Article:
Lesson CL

The Crocus

Leading thought—The crocuses appear so early in the spring, because they have food stored in underground storehouses. They multiply by seeds and by corms.

Method—If it is possible to have crocuses in boxes in the schoolroom windows, the flowers may thus best be studied. Otherwise, when crocuses are in bloom bring them into the schoolroom, bulbs and all, and place them where the children may study them at leisure.


1. At what date in the spring have you found crocuses in blossom? Why are they able to blossom so much earlier than other flowers?

2. Take a crocus just pushing up out of its bulb. How many overcoats protect its leaves? What is at the very center of the bulb? Has the flower bud a special overcoat?

3. Describe the leaves. How are they folded in their overcoats? What color are they where they have pushed out above their overcoats? What color are they within the overcoats? Why?

4. Do the flowers or the leaves have stems, or do they arise directly from the bulb?

5. What is the shape of the open crocus flower? Can you tell the difference between sepals and petals in color? Can you tell the difference by their position? Or by their texture above or below? As you look into the flower, which make the points of the triangle, the sepals or the petals?

6. Describe the anthers. How long are they? How many are there? How do they open? What is the color of the pollen? Describe how a bee becomes dusted with pollen. Why does the bee visit the crocus blossom? If she finds nectar there, where is it?

7. Describe the stigma. Open a flower and see how long the style is. How do the sepals and petals unite to protect the style? Where is the seed-box? Is it so far down that it is below ground? How many seeds are developed from a single blossom?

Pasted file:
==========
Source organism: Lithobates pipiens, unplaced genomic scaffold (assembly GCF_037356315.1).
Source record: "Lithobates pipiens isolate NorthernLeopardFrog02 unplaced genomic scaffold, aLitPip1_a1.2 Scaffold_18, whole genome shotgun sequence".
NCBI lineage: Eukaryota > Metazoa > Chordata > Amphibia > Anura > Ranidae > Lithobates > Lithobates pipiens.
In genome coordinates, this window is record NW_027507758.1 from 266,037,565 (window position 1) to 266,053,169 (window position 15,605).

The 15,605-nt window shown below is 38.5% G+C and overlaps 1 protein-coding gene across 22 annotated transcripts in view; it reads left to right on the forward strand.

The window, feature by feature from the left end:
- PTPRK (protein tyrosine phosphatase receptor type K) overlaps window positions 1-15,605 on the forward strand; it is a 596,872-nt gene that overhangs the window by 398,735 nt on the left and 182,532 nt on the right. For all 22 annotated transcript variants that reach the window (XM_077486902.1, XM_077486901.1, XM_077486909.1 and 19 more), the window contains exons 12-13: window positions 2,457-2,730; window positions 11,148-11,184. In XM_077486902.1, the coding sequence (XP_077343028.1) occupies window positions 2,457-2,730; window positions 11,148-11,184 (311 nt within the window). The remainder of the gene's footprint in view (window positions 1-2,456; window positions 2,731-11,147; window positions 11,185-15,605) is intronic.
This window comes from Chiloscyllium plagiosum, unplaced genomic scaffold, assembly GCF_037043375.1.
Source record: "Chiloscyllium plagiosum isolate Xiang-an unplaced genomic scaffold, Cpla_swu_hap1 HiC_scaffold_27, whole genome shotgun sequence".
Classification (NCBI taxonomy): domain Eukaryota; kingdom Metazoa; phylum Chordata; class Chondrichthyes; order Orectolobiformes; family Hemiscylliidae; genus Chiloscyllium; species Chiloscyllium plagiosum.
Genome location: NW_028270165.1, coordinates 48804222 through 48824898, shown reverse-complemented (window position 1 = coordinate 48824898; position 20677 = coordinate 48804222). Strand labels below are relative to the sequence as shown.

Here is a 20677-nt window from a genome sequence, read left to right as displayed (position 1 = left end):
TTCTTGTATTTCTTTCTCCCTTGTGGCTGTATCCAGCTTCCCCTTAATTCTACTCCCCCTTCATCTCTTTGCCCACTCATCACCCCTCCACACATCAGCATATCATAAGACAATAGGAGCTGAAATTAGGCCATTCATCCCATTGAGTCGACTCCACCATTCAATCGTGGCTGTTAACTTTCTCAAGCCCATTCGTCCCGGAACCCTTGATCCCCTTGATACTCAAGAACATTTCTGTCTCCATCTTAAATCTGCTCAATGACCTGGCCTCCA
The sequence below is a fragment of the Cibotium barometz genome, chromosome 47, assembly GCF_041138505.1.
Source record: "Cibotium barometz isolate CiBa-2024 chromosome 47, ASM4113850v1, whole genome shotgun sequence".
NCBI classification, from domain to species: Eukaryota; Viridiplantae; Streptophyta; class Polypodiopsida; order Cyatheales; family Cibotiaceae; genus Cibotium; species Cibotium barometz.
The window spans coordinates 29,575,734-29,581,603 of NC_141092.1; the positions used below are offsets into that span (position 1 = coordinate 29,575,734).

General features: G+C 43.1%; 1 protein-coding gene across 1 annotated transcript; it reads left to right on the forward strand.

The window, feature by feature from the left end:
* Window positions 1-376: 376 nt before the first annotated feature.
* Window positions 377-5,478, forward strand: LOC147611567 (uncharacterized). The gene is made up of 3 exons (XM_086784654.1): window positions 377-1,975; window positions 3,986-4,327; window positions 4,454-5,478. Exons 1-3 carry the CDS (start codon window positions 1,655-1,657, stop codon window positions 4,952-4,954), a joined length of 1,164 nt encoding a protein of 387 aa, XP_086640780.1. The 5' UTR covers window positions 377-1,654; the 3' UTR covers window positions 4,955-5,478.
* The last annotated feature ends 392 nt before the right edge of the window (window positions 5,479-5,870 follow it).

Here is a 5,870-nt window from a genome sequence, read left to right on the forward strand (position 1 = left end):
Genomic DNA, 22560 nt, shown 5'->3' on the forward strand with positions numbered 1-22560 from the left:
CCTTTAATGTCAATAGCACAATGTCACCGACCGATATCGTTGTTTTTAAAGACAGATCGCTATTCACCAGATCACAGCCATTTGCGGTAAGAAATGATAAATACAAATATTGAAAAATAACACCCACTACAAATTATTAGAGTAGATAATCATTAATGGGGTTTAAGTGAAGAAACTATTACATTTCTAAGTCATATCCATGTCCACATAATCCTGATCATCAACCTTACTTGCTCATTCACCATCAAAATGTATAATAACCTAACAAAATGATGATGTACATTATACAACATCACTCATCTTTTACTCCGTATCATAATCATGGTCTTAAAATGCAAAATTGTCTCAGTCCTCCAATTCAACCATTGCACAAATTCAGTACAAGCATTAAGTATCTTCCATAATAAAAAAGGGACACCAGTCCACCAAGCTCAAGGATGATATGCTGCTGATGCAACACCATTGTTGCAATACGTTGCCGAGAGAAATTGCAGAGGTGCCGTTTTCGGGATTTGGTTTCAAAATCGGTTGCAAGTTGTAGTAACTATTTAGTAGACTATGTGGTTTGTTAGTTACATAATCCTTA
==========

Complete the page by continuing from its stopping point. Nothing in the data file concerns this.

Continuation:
8. How many colors do you find in the crocus flowers? Which are the prettiest in the lawn? Which, in the flower beds?

9. How do the crocus blossoms act in dark and stormy weather? When do they open? How does this benefit them?

10. How do the crocus bulbs multiply? Why do they lift themselves out of the ground and thus need resetting?

11. Describe how to raise crocuses best; the kind of soil, the time of planting, and the best situations.

Out of the frozen earth below,

Out of the melting of the snow,

No flower, but a film, I push to light;

No stem, no bud—yet I have burst

The bars of winter, I am the first

O Sun, to greet thee out of the night!

Deep in the warm sleep underground

Life is still, and the peace profound:

Yet a beam that pierced, and a thrill that smote

Call'd me and drew me from far away;

I rose, I came, to the open day

I have won, unshelter'd, alone, remote.

—"The Crocus,"

by Harriet E. H. King.

When first the crocus thrusts its point of gold,

Up through the still snow-drifted garden-mould,

And folded green things in dim woods unclose

Their crinkled spears, a sudden tremor goes

Into my veins and makes me kith and kin

To every wild-born thing that thrills and blows.

—"A Touch of Nature,"

by T. B. Aldrich.

 Table of Contents  |  Index  |  Home  |  Next: Daffodils and Their Relatives
Copyright (c) 2005 - 2019   Yesterday's Classics, LLC. All Rights Reserved.